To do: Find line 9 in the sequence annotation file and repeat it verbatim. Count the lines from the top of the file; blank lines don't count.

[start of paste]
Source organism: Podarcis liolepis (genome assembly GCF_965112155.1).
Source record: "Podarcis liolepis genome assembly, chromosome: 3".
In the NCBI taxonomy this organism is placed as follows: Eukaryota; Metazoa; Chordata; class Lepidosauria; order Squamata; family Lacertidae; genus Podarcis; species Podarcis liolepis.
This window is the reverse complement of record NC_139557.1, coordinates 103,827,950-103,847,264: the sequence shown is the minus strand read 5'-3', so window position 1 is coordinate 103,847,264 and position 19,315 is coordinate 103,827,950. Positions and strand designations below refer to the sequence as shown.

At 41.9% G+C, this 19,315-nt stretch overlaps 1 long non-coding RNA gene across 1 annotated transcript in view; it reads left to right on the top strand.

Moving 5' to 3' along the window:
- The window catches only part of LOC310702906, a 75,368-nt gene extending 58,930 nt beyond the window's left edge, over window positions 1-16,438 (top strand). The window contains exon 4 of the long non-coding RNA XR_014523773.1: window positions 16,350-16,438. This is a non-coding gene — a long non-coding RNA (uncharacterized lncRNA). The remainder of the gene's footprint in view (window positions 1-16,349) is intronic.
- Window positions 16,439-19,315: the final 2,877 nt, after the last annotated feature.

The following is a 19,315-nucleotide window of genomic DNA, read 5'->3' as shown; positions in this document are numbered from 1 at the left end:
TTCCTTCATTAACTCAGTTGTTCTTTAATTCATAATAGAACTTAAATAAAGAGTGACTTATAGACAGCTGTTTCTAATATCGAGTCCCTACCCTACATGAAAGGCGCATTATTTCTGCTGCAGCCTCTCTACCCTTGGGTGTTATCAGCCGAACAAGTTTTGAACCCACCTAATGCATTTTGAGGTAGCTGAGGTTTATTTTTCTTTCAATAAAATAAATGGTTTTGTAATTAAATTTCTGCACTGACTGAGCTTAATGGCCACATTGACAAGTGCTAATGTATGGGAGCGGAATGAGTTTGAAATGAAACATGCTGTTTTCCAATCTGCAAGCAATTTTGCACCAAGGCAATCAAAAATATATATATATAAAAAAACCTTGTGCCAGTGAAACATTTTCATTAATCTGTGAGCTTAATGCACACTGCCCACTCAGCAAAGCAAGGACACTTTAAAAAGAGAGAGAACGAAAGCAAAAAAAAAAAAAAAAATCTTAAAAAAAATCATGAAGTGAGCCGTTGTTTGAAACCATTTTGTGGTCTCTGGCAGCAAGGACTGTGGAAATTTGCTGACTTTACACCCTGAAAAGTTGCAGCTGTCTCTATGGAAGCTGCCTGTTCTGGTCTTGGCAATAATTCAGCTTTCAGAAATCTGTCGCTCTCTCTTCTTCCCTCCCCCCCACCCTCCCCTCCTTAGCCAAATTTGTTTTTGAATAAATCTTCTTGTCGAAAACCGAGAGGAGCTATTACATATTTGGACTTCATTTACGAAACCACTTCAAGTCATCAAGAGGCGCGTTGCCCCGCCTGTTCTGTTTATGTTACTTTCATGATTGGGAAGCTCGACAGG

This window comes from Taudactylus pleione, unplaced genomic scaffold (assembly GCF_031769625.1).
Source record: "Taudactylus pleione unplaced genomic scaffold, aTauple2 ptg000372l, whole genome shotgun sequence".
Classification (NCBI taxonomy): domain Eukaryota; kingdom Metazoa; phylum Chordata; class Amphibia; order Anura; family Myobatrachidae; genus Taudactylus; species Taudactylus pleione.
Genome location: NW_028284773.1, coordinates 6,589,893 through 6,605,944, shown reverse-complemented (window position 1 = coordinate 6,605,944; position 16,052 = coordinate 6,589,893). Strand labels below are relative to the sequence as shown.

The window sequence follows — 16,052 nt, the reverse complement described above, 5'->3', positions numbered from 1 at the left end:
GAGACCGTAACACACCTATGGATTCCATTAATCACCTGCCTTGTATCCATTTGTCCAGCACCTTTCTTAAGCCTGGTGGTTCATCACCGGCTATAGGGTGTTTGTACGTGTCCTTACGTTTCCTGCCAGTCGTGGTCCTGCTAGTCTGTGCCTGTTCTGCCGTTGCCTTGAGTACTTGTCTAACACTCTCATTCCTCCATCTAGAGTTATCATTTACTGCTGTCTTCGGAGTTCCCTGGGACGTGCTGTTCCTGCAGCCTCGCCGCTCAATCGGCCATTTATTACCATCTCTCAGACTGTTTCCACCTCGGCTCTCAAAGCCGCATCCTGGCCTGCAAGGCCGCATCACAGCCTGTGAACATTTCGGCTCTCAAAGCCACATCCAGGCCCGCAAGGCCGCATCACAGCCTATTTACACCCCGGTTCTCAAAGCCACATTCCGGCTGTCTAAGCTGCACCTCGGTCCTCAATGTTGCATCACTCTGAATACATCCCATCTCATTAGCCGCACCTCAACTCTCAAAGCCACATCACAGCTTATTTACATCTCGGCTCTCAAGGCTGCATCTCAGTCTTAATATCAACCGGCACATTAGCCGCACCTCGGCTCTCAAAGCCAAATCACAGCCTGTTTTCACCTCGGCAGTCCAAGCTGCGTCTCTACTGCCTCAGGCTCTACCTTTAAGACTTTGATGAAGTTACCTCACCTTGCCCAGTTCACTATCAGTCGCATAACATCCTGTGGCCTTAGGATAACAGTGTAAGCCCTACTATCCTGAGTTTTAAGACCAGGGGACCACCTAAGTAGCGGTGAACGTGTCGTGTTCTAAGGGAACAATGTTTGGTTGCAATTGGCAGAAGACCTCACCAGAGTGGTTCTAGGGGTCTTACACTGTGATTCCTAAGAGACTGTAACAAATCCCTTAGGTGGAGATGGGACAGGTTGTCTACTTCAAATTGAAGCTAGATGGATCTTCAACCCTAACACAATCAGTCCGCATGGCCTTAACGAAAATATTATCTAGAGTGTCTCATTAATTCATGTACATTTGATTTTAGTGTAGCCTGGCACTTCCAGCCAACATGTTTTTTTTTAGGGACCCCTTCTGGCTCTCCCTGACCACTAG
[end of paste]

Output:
The following is a 19,315-nucleotide window of genomic DNA, read 5'->3' as shown; positions in this document are numbered from 1 at the left end: